** The Blue Light is a constellation of multiplicities that doesn't attend to the scripted finitude of meaning. It simultaneously dwells in the past, as it reaches for a "now" that becomes spent through its own impossibility to signify any act, or action that jells into a cohesive elucidation. Here are multiple authors and different storylines - but there is no direction, or a script through which this queer murmur surfaces. Like a Benjaminian image, The Blue Light becomes a way of thinking that swims through the darkness - through the inhospitable presence of an unknown horizontality - an atmosphere that has no end... [Bogdan Cheta, summer 2022]  





I can feel safe in place and queer under the vast sky

Richard Boulet 

a mixed-media essay that drifts in-between the written word and cross-stitch compositions 


Assembled during the 2021 winter Covid-19 lockdowns, Richard Boulet’s contribution to The Blue Light is a work that began its process as a collaborative essay. Through ongoing conversations, and daily writing sessions, we examined what it might mean to construct an imaginary safe-space where untold stories from queer pasts can be safely exchanged, exteriorized and re-routed towards a productive form of agency that is not only recuperative, but also meaningful in its capacity for deferring any overarching signification. Queer memory is complicated: it hurts, it dwells on events that cannot be undone - and at times it can erect closets. Apart from having a physical, prop-like role in the expression of queer subjectivities, queer closets can also roam, objectless, like interior voices that multiply to give form to a psychic materiality of retreat — a materiality that in turn exteriorizes a way of looking that is positioned somewhere in-between reality and its continual re-surfacing into a never-ending field of potentiality. This [possibility of potentiality] is what transforms queer memory into an active site of re-generation from where the impossibility of the possible, as Giorgio Agamben would frame it, begins to choreograph habitable gestures that like the clandestine occupation(s) of the queer closet —are also spaced through their rooming of a groundless un-speakability.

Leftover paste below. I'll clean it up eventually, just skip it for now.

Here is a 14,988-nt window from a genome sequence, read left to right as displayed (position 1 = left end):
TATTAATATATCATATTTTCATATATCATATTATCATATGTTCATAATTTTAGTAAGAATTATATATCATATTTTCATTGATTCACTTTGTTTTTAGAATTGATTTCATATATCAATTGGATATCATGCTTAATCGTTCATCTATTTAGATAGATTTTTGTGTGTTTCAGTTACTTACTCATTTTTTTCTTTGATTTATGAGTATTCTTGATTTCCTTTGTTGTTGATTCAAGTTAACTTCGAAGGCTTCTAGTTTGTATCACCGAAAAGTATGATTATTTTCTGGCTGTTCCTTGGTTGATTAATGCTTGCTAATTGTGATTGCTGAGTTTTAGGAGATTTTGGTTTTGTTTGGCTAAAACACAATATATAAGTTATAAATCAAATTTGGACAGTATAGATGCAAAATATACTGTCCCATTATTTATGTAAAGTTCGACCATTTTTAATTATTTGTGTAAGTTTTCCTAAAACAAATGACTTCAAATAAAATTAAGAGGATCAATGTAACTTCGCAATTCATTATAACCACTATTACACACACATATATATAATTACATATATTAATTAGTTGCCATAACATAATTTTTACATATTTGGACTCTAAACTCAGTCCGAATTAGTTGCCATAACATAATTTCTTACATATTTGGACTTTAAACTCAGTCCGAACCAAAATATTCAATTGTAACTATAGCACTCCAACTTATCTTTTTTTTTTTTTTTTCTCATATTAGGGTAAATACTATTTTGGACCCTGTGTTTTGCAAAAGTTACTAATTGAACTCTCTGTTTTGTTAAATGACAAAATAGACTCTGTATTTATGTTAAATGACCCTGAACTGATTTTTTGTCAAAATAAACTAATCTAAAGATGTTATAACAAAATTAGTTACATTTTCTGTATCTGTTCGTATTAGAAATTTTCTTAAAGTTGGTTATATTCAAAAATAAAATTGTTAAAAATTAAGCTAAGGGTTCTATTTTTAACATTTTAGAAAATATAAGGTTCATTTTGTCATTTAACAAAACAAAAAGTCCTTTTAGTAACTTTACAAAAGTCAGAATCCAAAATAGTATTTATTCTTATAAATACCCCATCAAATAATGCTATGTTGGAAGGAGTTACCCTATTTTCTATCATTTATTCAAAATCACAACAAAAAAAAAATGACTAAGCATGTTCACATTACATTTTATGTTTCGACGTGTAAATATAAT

In Richard’s practice, the cross-stitch emerges as a handcrafted gesture that spaces the psychical dimension of his daily writing practice through a process of metamorphosis that he describes as being “akin to a way in which a flower blossoms”. The cross-stitch, in this sense, becomes a haptic method of translation that transports Richard’s thoughts into textile assemblages which can later be touched and felt by other readers - as private, queer visions that are made tangible, but not graspable. The way in which the cross-stitch, while in Richard’s hands, becomes a slippery interface for mapping the “possible” through the impossibility of translation, opens up new methods for thinking about the act and space of reading — as a tactile, queer act of feeling.

— Bogdan Cheta on Richard Boulet’s contribution to The Blue Light, April, 2021

















Crossing Blue

Shyra DeSouza 

21:00 minutes, virtual environment: